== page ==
TOYOTA has been ploughing a furrow for hybrid electric and petrol power since the last century.
Only Honda among the mass producers has been doing its bit. Purely electric power sounds good, maybe sounds good in the showroom, too, but one trade analyst tells me that despite £5,000 grants, UK sales have yet to reach four figures and only 150 or so have been sold to Joe & Jane Public. Demand for the trio of small electric cars made by Mitsubishi for itself and Citroen and Peugeot has gone down the plughole. Huge discounts are being offered to make the lofty retail price palatable.
Nissan won the car of the year title at the end of 2010 with its all-electric Leaf. Renault grabbed the technology for its Fluence EV saloon (flawed by the battery intrusion in the boot and handling to match) and the more practical Kangoo EV van. I have yet to see any of these cars on the road, other than press demonstrators.
The private buyer needs either a bomb-proof household electrical system or to fork out £1,000 for a dedicated charging post. All this is supposing the range between charges of 70 or 80 miles is sufficient.
Against this background the Vauxhall Ampera (& twinned Chevrolet Volt), which won the current Car of the Year gong, seems more sensible. It has battery power, with a small petrol motor to recharge the battery. It means you will not come to a halt unless you run out of petrol.
Toyota’s Prius range (and the big brothers in the Lexus range) use the car’s petrol engine to top up the battery too, but unlike the Ampera they will not run far on electric power alone. Say a few miles. The exception is the Prius Plug-In, with a mains rechargeable battery which can give around 15 miles on electric power, subject to there being no steep hills without corresponding declines to reboost the battery.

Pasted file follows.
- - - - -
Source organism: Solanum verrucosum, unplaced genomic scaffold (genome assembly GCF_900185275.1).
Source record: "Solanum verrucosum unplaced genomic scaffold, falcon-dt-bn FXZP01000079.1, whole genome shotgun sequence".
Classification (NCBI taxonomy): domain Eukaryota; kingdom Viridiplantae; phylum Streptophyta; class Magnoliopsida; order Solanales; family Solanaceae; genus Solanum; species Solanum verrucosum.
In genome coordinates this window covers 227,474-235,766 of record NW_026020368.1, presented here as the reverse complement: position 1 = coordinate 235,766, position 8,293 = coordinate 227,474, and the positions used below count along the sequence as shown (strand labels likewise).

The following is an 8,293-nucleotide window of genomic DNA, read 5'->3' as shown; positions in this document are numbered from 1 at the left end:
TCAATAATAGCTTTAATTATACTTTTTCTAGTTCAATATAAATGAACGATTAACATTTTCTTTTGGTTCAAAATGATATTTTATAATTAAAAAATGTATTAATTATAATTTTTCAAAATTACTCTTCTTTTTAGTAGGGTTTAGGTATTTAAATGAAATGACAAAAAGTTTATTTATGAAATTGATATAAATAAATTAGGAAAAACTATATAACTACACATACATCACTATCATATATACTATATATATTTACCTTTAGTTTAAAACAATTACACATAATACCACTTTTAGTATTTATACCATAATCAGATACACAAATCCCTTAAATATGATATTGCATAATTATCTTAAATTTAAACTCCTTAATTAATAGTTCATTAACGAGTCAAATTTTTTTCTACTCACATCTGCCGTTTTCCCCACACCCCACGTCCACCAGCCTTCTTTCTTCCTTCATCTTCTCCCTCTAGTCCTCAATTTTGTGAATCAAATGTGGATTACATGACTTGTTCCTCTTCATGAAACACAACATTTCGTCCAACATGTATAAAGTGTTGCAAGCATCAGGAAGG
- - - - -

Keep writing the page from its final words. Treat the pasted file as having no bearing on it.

Toyota’s other new hybrid is the Prius+. It is a confusing name. If it was called the Prius + 2 or the Grand Prius you’d get the clue that it is a seven seater. It makes a decent job of that, with two chairs lifting easily out of the boot floor, and head restraints long enough to compensate for the low backs. The centre three seats slide so you can adjust all the seats to fit in seven average adults.
The rest is latest Prius technology, the 1.8 petrol engine and the electric motor feeding through an integrated CVT gearbox.
So far it is the world’s only seven-seater hybrid and unless I needed those extra seats and wanted a hybrid I’d give it a swerve. The CVT gears drone, the suspension crashes about on lumpy roads (i.e. the roads most of us drive on) and the handling is dull.
On the “plus” side at 96g/km the £26,195 entry model is the only seven seater exempt from the annual road tax and the London congestion zone charge and over extensive mileage including lots and lots of motorway driving it gave 55 miles a gallon. Its official average is nudging 69mpg. «
Verdict: Yes, that was £26,195. Slow, noisy and no fun to drive, but it seats seven and has the economy of a diesel without the toxic pollution of a poorly maintained oiler